Photo Glitch for Windows Phone enables you to corrupt and distort photos

Do you find that there's too much talk about creating beautiful photos with the Lumia 1020 and other Windows Phones? You'd not be alone, but there's a handy solution for you. Photo Glitch is an interesting little app that makes it easy for you to corrupt and distort images captured by or stored on a Windows Phone. The end result can be fairly awesome indeed.

Because the idea is simple, there's not a whole lot to the app which makes it super easy to get started with and use without taking up too much time. So what exactly does the corruption and distortion of images involve, and why should you bother with the app? Have you ever witnessed the distortion of images when data is corrupted? That's pretty much what Photo Glitch simulates, rather effectively I might add.

Once you've selected an image (using the file browser or taking a new shot), you'll be able to utilise four sliders to alter the image in some way:

  • Glitch
  • Seed
  • Loops
  • Quality

Altering these values (ranging from 1 to 100) will be reflected in the live preview. Once the image has been molested to your liking, you'll then be able to share it using integrated sharing options on Windows Phone. Sure, it's nothing major compared to many other apps on the Windows Phone Store, but you'll have to admit the end results are pretty cool.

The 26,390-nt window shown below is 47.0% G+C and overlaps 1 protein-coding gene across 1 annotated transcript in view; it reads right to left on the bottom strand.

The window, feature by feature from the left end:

So there you have it, folks. An awesome addition to your collection if you enjoy creating cool effects with images, or simply want to spend two minutes destroying a photo of you from holiday you'd rather not share as is. If you'd like to see more added to the app, be sure to reach out to the developer and leave some feedback.

You can download Photo Glitch from the Windows Phone Store for $0.99 (Windows Phone 8 only, folks). Thanks, Substatica, for the tip!

Rich Edmonds
Senior Editor, PC Build

Rich Edmonds was formerly a Senior Editor of PC hardware at Windows Central, covering everything related to PC components and NAS. He's been involved in technology for more than a decade and knows a thing or two about the magic inside a PC chassis. You can follow him on Twitter at @RichEdmonds.